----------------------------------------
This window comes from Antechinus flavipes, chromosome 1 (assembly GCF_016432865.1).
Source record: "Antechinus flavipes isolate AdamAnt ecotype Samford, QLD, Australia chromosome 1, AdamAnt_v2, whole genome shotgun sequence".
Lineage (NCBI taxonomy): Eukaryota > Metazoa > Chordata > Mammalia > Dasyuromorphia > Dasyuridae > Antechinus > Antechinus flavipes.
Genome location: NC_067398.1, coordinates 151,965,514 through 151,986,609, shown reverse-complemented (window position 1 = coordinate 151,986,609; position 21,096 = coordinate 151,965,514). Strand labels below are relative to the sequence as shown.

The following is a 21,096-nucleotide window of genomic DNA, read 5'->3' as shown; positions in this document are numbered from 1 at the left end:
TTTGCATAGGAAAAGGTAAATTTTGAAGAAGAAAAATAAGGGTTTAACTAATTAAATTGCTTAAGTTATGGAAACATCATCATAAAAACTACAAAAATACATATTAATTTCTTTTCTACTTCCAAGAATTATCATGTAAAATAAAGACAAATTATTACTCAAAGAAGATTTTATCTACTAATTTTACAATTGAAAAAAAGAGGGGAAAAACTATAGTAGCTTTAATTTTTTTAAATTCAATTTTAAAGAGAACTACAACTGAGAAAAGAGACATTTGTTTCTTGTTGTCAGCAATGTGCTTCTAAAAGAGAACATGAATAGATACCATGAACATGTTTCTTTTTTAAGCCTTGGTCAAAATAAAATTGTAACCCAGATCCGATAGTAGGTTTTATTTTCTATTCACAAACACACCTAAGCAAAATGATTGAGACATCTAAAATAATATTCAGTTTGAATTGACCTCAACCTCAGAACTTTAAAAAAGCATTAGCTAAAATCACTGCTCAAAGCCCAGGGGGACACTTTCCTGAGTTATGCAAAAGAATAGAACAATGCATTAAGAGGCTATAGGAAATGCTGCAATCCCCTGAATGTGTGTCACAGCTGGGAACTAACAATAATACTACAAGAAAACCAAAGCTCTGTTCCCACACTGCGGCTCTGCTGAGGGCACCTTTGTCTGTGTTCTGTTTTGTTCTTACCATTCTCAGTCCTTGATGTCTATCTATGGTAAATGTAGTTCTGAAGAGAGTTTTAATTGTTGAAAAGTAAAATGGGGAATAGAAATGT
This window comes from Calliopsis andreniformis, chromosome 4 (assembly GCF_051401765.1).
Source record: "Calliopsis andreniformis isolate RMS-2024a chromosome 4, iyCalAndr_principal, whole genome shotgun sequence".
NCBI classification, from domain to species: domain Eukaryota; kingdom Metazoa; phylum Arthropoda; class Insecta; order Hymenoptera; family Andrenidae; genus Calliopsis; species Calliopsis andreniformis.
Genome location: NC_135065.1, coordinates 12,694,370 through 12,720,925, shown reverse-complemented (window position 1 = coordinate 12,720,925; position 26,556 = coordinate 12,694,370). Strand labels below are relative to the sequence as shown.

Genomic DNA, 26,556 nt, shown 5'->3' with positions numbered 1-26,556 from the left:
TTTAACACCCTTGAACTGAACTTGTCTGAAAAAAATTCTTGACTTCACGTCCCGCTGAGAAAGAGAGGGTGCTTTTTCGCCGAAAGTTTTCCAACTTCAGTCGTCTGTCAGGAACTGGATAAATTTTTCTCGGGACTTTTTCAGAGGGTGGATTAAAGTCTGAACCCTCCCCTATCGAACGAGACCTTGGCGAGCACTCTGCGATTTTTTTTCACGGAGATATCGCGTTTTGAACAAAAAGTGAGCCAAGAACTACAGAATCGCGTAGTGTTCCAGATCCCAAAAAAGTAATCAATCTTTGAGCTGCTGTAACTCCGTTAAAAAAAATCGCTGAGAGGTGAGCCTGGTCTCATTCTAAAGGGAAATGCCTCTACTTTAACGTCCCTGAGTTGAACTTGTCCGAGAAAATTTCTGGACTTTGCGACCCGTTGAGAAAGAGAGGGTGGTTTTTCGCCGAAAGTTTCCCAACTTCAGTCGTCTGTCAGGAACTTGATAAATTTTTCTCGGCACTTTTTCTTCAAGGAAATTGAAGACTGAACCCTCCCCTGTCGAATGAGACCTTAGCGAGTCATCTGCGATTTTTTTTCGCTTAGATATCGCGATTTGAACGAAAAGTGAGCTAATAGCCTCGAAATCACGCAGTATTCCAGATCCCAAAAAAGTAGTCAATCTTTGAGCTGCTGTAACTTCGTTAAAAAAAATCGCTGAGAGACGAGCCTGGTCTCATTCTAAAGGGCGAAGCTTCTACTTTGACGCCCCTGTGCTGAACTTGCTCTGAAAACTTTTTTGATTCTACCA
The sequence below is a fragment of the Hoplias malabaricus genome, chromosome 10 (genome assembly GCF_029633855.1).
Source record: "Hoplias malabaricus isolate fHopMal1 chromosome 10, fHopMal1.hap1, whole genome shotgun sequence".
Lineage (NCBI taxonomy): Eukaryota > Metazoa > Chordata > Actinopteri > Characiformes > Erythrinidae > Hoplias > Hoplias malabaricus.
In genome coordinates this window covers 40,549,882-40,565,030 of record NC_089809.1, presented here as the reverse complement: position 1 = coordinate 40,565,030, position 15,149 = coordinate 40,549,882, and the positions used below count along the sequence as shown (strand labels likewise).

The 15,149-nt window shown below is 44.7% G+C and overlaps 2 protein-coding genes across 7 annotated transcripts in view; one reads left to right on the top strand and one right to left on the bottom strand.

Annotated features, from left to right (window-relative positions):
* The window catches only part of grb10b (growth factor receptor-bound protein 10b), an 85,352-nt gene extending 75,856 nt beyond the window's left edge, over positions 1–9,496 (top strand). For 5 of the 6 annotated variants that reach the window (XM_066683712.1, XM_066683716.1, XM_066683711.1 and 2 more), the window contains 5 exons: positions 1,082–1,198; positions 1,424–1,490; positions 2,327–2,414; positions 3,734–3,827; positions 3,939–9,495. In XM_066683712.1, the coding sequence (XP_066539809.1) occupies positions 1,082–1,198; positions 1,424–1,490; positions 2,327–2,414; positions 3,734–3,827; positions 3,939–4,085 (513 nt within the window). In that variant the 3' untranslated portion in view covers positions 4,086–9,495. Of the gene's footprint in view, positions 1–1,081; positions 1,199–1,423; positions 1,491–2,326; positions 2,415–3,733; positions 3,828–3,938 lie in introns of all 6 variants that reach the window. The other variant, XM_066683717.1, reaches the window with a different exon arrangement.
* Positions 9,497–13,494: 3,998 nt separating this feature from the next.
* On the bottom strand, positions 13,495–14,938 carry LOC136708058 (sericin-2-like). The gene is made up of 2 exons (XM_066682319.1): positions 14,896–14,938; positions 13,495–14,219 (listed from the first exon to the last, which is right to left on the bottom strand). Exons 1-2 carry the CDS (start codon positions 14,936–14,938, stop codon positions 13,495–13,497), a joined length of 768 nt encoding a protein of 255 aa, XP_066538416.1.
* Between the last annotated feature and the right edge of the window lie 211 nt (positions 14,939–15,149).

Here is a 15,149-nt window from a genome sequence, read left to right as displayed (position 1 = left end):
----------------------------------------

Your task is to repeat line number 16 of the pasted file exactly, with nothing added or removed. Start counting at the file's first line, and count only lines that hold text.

In genome coordinates this window covers 40,549,882-40,565,030 of record NC_089809.1, presented here as the reverse complement: position 1 = coordinate 40,565,030, position 15,149 = coordinate 40,549,882, and the positions used below count along the sequence as shown (strand labels likewise).